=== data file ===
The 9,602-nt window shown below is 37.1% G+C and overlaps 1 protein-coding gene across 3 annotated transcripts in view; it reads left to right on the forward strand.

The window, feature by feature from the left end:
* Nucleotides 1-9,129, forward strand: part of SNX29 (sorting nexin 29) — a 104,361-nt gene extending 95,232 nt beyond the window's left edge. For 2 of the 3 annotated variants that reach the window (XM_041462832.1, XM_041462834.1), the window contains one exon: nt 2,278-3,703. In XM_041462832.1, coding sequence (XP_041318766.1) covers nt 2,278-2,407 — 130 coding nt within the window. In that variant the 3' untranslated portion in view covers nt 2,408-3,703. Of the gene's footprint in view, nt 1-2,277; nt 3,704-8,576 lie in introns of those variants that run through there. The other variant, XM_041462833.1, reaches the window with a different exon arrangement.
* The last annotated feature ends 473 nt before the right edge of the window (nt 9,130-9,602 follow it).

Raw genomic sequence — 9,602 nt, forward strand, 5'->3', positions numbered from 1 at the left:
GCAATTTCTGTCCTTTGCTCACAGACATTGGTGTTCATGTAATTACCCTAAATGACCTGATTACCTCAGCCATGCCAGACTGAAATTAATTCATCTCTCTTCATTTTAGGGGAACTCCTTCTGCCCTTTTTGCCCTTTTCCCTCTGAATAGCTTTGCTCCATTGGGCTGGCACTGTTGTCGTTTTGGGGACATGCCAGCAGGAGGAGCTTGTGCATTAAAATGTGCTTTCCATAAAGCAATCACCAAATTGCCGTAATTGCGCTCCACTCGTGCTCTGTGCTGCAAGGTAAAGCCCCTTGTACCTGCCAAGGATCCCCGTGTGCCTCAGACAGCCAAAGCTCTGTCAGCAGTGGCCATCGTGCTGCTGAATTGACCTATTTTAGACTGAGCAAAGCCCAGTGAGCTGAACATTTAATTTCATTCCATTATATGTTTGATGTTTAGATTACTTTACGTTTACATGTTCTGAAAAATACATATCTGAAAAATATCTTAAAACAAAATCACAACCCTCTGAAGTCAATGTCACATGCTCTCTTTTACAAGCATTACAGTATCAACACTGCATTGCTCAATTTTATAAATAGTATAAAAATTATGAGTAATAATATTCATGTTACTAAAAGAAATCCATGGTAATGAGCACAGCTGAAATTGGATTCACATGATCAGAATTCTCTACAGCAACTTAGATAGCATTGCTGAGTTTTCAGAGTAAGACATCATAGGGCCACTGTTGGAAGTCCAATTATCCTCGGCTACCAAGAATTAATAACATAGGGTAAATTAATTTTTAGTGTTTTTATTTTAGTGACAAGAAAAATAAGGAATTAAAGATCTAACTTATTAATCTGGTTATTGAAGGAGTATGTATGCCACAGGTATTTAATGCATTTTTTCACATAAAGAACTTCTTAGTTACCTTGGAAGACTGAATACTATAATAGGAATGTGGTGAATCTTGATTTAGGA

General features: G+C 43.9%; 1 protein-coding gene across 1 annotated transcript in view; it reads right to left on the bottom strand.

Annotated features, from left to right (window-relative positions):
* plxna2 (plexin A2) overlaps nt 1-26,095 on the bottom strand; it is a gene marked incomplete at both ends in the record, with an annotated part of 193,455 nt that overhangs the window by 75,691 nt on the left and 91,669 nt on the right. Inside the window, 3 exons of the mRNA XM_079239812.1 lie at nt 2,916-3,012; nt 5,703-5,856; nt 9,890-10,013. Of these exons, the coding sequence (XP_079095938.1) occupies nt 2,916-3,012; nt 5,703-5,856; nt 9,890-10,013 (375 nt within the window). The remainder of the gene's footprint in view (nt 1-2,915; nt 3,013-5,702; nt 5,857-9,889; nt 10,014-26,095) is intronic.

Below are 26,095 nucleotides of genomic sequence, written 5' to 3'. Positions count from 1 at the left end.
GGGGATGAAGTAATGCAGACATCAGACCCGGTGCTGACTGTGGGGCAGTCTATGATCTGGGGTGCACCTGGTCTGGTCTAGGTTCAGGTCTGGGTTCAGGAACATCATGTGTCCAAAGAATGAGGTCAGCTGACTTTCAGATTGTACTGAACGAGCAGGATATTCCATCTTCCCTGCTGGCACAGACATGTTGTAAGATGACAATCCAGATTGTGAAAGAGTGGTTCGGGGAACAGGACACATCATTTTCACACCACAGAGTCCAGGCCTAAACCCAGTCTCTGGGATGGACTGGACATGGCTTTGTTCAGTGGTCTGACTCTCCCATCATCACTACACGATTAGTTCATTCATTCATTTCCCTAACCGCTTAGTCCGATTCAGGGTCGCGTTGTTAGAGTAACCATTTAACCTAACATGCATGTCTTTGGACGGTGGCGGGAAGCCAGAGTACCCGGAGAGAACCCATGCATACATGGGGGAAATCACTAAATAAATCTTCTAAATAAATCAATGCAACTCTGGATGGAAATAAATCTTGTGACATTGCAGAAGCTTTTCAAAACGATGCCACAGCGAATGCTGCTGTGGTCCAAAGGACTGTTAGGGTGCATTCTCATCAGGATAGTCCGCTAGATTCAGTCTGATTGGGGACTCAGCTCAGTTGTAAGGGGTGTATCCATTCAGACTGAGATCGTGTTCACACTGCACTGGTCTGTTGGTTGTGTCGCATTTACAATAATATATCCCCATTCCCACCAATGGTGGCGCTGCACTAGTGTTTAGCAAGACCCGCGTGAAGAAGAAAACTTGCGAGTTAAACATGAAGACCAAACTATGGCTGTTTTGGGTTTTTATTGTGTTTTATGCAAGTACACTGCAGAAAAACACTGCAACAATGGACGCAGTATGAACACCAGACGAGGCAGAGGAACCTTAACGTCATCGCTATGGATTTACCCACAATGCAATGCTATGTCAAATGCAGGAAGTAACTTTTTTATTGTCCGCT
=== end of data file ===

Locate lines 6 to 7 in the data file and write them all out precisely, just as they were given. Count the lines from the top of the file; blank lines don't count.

GCAATTTCTGTCCTTTGCTCACAGACATTGGTGTTCATGTAATTACCCTAAATGACCTGATTACCTCAGCCATGCCAGACTGAAATTAATTCATCTCTCTTCATTTTAGGGGAACTCCTTCTGCCCTTTTTGCCCTTTTCCCTCTGAATAGCTTTGCTCCATTGGGCTGGCACTGTTGTCGTTTTGGGGACATGCCAGCAGGAGGAGCTTGTGCATTAAAATGTGCTTTCCATAAAGCAATCACCAAATTGCCGTAATTGCGCTCCACTCGTGCTCTGTGCTGCAAGGTAAAGCCCCTTGTACCTGCCAAGGATCCCCGTGTGCCTCAGACAGCCAAAGCTCTGTCAGCAGTGGCCATCGTGCTGCTGAATTGACCTATTTTAGACTGAGCAAAGCCCAGTGAGCTGAACATTTAATTTCATTCCATTATATGTTTGATGTTTAGATTACTTTACGTTTACATGTTCTGAAAAATACATATCTGAAAAATATCTTAAAACAAAATCACAACCCTCTGAAGTCAATGTCACATGCTCTCTTTTACAAGCATTACAGTATCAACACTGCATTGCTCAATTTTATAAATAGTATAAAAATTATGAGTAATAATATTCATGTTACTAAAAGAAATCCATGGTAATGAGCACAGCTGAAATTGGATTCACATGATCAGAATTCTCTACAGCAACTTAGATAGCATTGCTGAGTTTTCAGAGTAAGACATCATAGGGCCACTGTTGGAAGTCCAATTATCCTCGGCTACCAAGAATTAATAACATAGGGTAAATTAATTTTTAGTGTTTTTATTTTAGTGACAAGAAAAATAAGGAATTAAAGATCTAACTTATTAATCTGGTTATTGAAGGAGTATGTATGCCACAGGTATTTAATGCATTTTTTCACATAAAGAACTTCTTAGTTACCTTGGAAGACTGAATACTATAATAGGAATGTGGTGAATCTTGATTTAGGA

General features: G+C 43.9%; 1 protein-coding gene across 1 annotated transcript in view; it reads right to left on the bottom strand.